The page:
On 4 February 1899, FV Werder Bremen was founded by a group of 16-year-old students who had won a football, after they were victorious in a tug of war tournament. The students took the name "Werder" from the German word for "river peninsula", which described the riverside field on which they played their first football games. The club's first match was played on 10 September 1899 against ASC 1898 Bremen, winning 1–0. In 1900, the team was represented at the founding of the German Football Association (DFB) at Leipzig. They then enjoyed some early success, winning a number of local championships. In 1903, all three Werder teams won their local league competitions. In these years, FV participated in qualification rounds for the national championships held by the Norddeutscher Fussball Verband (NFV), one of the seven major regional leagues after the turn of the century, but were unable to advance. Due to the club's early popularity, Werder became the first club in Bremen to charge spectators a fee to attend their games and to fence in their playing field.
Steady growth after the First World War led the club to adopt other sports (athletics, baseball, chess, cricket, and tennis). On 19 January 1920, the team adopted their current name; Sportverein Werder Bremen. Football remained the club's main sport, and in 1922, they became the first club in Bremen to hire a professional coach; Ferenc Kónya. The team made regular appearances in year-end NFV play-offs through the 1920s and on into the early 1930s, but did not enjoy any success. In the mid-1930s, striker Matthias Heidemann became the club's first international.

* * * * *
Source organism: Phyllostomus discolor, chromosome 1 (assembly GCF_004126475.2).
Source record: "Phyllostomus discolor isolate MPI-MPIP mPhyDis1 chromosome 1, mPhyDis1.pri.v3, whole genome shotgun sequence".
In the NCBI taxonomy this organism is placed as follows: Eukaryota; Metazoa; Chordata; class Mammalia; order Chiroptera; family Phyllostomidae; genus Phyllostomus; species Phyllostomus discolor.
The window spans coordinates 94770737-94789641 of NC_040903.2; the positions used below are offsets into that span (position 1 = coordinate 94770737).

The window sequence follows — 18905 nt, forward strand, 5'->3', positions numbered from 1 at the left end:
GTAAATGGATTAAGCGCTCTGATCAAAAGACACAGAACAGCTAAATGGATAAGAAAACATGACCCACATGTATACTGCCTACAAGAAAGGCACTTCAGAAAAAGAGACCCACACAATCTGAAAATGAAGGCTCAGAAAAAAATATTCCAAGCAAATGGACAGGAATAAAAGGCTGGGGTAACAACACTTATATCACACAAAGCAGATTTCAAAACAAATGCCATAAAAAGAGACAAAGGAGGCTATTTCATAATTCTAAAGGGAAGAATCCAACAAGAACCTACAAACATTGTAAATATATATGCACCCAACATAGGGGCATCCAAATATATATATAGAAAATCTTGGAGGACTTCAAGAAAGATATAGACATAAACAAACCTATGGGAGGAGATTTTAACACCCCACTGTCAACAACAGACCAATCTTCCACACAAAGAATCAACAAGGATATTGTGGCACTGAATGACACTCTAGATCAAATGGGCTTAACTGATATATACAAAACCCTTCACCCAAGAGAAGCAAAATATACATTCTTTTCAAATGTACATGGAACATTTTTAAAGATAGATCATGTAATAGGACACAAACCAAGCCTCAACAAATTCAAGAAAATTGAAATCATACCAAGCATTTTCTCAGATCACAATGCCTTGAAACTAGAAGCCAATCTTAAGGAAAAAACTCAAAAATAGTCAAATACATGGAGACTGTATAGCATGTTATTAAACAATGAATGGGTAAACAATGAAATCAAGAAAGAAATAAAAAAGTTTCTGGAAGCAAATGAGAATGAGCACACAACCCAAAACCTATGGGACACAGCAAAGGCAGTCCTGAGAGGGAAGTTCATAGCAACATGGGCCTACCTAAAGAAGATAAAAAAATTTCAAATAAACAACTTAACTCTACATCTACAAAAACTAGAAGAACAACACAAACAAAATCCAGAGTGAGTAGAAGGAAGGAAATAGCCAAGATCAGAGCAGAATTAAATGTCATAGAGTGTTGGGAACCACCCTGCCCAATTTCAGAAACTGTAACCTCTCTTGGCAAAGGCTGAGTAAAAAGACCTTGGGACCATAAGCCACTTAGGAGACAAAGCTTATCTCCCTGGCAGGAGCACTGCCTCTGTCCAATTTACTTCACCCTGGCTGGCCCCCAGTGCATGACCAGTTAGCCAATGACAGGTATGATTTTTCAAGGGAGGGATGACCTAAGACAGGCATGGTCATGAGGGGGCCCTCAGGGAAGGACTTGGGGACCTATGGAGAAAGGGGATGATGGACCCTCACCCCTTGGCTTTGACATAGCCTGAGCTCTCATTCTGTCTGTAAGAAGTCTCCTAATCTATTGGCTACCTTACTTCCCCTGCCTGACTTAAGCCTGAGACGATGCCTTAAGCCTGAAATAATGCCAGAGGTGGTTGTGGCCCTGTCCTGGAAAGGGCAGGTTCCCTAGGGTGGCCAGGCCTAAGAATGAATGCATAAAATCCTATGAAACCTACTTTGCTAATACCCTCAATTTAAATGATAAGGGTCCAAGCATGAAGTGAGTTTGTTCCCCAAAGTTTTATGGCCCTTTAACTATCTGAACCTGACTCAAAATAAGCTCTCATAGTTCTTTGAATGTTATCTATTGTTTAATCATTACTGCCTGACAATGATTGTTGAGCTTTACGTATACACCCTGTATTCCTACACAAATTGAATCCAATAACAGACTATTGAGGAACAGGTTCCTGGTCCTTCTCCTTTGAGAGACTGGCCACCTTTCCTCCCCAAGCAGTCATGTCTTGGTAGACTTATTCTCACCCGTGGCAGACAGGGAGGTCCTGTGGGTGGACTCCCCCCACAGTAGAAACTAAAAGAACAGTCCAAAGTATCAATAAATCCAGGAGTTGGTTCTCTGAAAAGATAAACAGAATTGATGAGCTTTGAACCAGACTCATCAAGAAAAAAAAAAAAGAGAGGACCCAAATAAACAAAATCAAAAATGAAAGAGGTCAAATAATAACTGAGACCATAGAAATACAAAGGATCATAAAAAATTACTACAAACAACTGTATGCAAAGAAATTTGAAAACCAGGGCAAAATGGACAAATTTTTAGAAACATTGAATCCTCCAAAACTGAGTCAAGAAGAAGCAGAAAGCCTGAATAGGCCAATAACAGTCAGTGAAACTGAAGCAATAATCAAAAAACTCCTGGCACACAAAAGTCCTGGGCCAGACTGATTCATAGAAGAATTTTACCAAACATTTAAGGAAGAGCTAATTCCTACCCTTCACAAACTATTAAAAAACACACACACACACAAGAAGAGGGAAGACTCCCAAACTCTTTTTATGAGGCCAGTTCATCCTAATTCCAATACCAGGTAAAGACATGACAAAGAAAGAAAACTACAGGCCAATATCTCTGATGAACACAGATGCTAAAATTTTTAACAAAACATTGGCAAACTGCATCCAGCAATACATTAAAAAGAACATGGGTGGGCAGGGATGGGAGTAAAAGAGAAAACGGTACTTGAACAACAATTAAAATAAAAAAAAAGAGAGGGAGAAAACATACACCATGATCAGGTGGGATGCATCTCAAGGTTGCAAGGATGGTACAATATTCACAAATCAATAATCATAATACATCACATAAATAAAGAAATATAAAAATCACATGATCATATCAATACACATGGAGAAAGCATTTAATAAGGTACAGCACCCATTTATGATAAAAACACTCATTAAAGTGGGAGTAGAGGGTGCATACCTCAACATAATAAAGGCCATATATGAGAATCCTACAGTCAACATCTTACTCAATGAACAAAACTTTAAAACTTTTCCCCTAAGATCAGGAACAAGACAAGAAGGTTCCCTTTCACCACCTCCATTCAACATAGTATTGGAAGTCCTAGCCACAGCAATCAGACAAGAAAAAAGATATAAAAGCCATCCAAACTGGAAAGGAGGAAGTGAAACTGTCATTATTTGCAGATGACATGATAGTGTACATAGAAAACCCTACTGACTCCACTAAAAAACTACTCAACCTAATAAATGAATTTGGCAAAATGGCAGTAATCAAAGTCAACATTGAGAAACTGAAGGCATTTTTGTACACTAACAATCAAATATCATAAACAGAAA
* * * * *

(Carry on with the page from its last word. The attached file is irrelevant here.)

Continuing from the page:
In 1933, German football was re-organized by the Nazi's into 16 first tier divisions known as Gauligen, as Werder became part of Gauliga Niedersachsen. The team scored their first real successes, capturing division titles in 1934, 1936, and 1937, and participated for the first time in the national play-offs. The shape of the Gauligen changed through the course of the Second World War, and in 1939, the Gauliga Niedersachsen was split into two divisions. SV played in the Gauliga Niedersachsen/Nord where they captured a fourth title in 1942. In 1944–45, German football was suspended after only two matches. Like other organizations throughout Germany, the club was disbanded on the order of the occupying Allied authorities after the war. They re-constituted themselves on 10 November 1945 as Turn- und Sportverein Werder 1945 Bremen, which was changed to Sport-Club Grün-Weiß 99 Bremen on 4 February 1946. The team played in the Stadtliga Bremen, and after winning the competition, participated in the northern German championship, advancing to the quarter-finals. They were able to reclaim the name SV Werder on 25 March 1946 before taking part in the play-offs.